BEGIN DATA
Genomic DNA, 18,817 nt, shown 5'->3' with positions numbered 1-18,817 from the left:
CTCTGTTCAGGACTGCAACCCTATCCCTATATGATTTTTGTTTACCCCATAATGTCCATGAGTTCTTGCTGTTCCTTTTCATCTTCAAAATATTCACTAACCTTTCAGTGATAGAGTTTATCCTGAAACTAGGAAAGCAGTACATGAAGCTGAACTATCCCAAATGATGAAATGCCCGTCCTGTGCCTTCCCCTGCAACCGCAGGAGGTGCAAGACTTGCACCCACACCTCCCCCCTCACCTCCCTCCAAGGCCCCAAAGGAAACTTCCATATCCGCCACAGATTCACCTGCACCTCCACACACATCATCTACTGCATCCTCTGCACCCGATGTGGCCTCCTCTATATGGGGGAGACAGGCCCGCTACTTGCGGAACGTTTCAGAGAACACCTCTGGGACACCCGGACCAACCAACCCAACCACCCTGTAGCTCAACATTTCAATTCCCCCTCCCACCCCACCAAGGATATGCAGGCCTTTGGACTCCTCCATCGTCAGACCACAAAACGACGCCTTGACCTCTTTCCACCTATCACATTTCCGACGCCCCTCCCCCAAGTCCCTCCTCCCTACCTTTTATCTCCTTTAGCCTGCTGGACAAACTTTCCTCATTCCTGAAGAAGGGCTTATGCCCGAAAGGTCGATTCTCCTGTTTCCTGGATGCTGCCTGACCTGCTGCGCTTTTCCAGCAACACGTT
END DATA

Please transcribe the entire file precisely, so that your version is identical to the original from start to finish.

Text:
Genomic DNA, 18,817 nt, shown 5'->3' with positions numbered 1-18,817 from the left:
CTCTGTTCAGGACTGCAACCCTATCCCTATATGATTTTTGTTTACCCCATAATGTCCATGAGTTCTTGCTGTTCCTTTTCATCTTCAAAATATTCACTAACCTTTCAGTGATAGAGTTTATCCTGAAACTAGGAAAGCAGTACATGAAGCTGAACTATCCCAAATGATGAAATGCCCGTCCTGTGCCTTCCCCTGCAACCGCAGGAGGTGCAAGACTTGCACCCACACCTCCCCCCTCACCTCCCTCCAAGGCCCCAAAGGAAACTTCCATATCCGCCACAGATTCACCTGCACCTCCACACACATCATCTACTGCATCCTCTGCACCCGATGTGGCCTCCTCTATATGGGGGAGACAGGCCCGCTACTTGCGGAACGTTTCAGAGAACACCTCTGGGACACCCGGACCAACCAACCCAACCACCCTGTAGCTCAACATTTCAATTCCCCCTCCCACCCCACCAAGGATATGCAGGCCTTTGGACTCCTCCATCGTCAGACCACAAAACGACGCCTTGACCTCTTTCCACCTATCACATTTCCGACGCCCCTCCCCCAAGTCCCTCCTCCCTACCTTTTATCTCCTTTAGCCTGCTGGACAAACTTTCCTCATTCCTGAAGAAGGGCTTATGCCCGAAAGGTCGATTCTCCTGTTTCCTGGATGCTGCCTGACCTGCTGCGCTTTTCCAGCAACACGTT